An economical sketch of a messy room and the disgusting couple who inhabit it, all loose flesh and hard liquor. A drawing of a muscle-shirted strongman with a knife in his pants pocket surrounded by syringes, revolvers, thorny roses and bottles of booze. A painting of two identical, bob-haired, blade-thin girls in coffee-colored lingerie and French manicures masturbating under the even glare of an overhead light, a man’s watch on a pillow hinting at a threesome. If this sounds like the contents of a Bushwick studio circa now, guess again. These are works on paper by George Grosz from 1915 and a painting by Christian Schad from 1928.
It’s remarkable to see the extent to which German Expressionism and “New Objectivity,” the subjects of a fascinating show at the Neue Galerie, have influenced the art of today. In the Grosz bodybuilder, there are shades of Bjarne Melgaard’s hypermasculine homoeroticism. Otto Dix’s half-naked, tragicomic aged women prefigure John Currin.
Early-20th-century German art was particularly acidic. In visions of modern life by Max Beckmann, Dix, Grosz, Erich Heckel and Ernst Ludwig Kirchner, people are stark and grotesque caricatures. Works by Paul Klee and Franz Marc spin fantasies of dream worlds outside of the demands of urban existence, while furniture by Marcel Breuer, Walter Gropius and other Bauhaus designers suggest that those faced with the demands of modernity might need a good place to rest.
Color pops in the first room of paintings: Hermann Max Pechstein’s Young Woman with Red Fan (1910) shows a woman in a broken-doll posture with blow-up-doll proportions. A green swirl of brushwork describes the movement of her elbow as she fans her flushed face. Vasily Kandinsky’s thickly painted Murnau: Street with Women of 1908 yields the order in which his improbable colors were laid down in oil: purple beneath yellow, pink under red, and blue under green describe a street scene with psychedelic intensity. Kirchner’s tightrope walkers are post-Degas performers in pea-soup-green bodysuits sporting for pennies against a dystopic, Pepto-pink backdrop.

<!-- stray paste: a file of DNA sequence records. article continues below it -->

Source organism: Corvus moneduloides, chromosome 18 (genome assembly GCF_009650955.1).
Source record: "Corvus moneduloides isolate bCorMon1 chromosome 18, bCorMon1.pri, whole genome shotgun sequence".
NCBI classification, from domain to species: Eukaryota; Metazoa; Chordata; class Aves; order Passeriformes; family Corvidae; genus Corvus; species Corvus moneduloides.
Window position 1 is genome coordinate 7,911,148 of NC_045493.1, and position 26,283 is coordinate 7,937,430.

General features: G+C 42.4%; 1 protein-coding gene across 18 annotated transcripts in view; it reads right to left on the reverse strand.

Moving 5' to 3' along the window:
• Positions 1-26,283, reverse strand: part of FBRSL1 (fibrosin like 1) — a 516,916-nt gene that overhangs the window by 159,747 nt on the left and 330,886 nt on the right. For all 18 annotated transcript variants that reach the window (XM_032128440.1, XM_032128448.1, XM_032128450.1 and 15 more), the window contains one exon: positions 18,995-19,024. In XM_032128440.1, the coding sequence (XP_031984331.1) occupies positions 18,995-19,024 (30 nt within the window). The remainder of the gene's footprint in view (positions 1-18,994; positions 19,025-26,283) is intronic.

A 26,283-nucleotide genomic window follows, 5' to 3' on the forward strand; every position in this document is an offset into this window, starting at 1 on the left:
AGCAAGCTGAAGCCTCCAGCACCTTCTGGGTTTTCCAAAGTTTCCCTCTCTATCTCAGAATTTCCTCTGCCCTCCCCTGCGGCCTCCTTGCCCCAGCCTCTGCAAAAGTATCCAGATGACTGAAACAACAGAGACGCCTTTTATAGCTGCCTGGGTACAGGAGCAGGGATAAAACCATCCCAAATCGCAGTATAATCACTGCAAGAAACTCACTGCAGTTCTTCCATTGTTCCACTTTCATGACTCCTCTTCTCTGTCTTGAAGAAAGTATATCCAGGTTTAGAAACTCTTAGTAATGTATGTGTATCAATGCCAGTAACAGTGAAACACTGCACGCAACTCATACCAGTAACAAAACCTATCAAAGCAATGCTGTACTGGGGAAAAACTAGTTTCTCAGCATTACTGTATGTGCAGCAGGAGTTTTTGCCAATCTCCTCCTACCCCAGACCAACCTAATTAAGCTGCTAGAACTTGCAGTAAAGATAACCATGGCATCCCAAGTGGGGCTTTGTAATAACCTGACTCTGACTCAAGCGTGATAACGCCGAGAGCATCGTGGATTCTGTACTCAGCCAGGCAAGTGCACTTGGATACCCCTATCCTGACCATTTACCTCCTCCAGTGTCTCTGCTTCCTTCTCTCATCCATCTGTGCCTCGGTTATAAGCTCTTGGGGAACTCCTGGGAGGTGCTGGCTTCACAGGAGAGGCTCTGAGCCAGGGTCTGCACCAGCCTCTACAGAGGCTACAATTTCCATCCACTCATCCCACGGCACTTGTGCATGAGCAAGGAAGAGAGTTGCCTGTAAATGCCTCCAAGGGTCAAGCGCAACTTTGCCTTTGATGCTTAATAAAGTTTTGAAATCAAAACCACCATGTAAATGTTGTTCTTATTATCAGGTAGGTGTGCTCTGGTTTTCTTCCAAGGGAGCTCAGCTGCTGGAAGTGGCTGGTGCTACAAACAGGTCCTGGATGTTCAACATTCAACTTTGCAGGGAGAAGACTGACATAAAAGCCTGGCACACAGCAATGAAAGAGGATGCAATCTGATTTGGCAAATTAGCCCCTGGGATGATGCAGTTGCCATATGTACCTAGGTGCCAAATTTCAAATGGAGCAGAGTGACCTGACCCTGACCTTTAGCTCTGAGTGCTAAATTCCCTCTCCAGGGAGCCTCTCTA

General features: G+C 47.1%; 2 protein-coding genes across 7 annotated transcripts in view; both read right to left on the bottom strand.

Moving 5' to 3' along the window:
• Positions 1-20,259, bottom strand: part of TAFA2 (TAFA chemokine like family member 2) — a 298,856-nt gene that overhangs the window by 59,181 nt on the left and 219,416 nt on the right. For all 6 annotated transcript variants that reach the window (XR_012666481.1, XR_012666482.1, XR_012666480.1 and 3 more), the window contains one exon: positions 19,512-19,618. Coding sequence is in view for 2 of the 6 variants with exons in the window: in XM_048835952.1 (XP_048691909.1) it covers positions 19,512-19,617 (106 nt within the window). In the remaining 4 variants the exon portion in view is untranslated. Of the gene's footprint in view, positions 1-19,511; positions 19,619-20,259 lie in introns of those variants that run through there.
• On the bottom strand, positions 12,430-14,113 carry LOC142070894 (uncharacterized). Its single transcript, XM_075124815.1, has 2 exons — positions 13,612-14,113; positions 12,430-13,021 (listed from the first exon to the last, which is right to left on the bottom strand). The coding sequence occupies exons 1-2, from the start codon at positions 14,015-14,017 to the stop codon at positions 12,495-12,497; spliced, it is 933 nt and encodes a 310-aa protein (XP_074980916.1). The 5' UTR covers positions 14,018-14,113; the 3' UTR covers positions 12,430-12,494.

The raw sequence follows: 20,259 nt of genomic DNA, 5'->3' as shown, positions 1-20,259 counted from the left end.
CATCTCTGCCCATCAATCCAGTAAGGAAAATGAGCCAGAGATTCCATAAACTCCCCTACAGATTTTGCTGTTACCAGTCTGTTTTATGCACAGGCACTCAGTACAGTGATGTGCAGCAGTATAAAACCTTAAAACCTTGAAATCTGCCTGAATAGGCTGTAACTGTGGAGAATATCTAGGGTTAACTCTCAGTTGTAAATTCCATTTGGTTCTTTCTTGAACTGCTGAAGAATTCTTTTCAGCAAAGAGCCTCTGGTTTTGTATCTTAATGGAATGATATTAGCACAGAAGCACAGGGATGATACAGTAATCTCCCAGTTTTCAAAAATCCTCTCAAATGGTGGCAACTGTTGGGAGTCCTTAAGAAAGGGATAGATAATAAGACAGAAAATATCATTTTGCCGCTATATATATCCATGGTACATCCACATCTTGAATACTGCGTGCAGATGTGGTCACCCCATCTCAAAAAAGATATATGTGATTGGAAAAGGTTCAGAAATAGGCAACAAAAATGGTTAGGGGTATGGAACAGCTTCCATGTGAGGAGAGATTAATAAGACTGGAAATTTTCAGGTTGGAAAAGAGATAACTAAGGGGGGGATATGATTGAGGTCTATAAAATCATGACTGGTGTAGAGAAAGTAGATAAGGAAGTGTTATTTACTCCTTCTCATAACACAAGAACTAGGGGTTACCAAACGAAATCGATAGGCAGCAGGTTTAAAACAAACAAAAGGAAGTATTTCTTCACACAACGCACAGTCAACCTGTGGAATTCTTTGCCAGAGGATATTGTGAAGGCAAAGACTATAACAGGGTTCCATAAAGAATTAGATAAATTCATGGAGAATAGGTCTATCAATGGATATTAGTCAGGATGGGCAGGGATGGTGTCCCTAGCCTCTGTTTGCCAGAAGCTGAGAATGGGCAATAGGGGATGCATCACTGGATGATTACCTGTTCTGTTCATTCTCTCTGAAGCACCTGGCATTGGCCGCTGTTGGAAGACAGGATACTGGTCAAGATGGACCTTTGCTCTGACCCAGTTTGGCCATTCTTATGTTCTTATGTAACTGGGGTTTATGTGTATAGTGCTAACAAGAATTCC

Much of the work in the show hovers between figuration and abstraction, but it’s a darker, dirtier abstraction than the one presented by the Museum of Modern Art’s current “Inventing Abstraction.” From non-mimetic color and its ties to suggestions of mental illness to women depicted in the monumental style of African statues (slashed brushwork and almond eyes), these works enter into the abstract as a critique of or escape from the daily demands of life in Germany at the time. The collision of Dresden’s Die Brücke group (of which Kirchner was a part) with Munich’s Der Blaue Reiter (Kandinsky, Klee, Marc) resulted in a strong new style. The economic pressures of a country rife with prostitution, class struggle and hyperinflation simmer under the pictures’ surfaces.
A room of drawings and colored woodcuts by Kirchner and Heckel features stylish men at cafes dressed with machine-like precision, and naked women sprawled on divans, painted in then-exotic Japanese and African styles. Marc’s Noah’s ark fantasy The First Animals (1913) shows dreamy utopias out of sync with the urban age.
A wall of nine rare Klee works include color studies and portraits, Chinese Novella (1922), On The Lawn (1922) and The Moon Was on the Wane and Showed Me the Englishman’s Grimace of a Notorious Land (1918). These have mysterious, Invisible Cities-like architecture, and one 1909 watercolor self-portrait looks as though it might have been painted underwater. All that is on view at the Neue Galerie would be condemned as “degenerate art” once the National Socialists came to power.
A room of Bauhaus furniture and paintings shows us the interiors where we might have taken a breather from the chaos of modern life. Replicas of Breuer’s Table B19 of 1927, or Ludwig Mies van der Rohe’s ubiquitous Barcelona Chair of 1920 might be familiar sights to New Yorkers, but these are the real thing. The fabric is toothier, the nickel- and chrome-plated steel rougher-skinned. Breuer’s brilliant Berlin Theater Chairs (1930) gesture to mass audiences and mass production, but still look handmade. Marianne Brandt’s inimitable ashtrays suggest the extent to which a new world demanded that every detail be made anew: the insouciant and stylish threesome from Schad’s bedroom scene might ash a cigarette in one of these pristine and unjudging receptacles at the end of a long night. (Through April 22)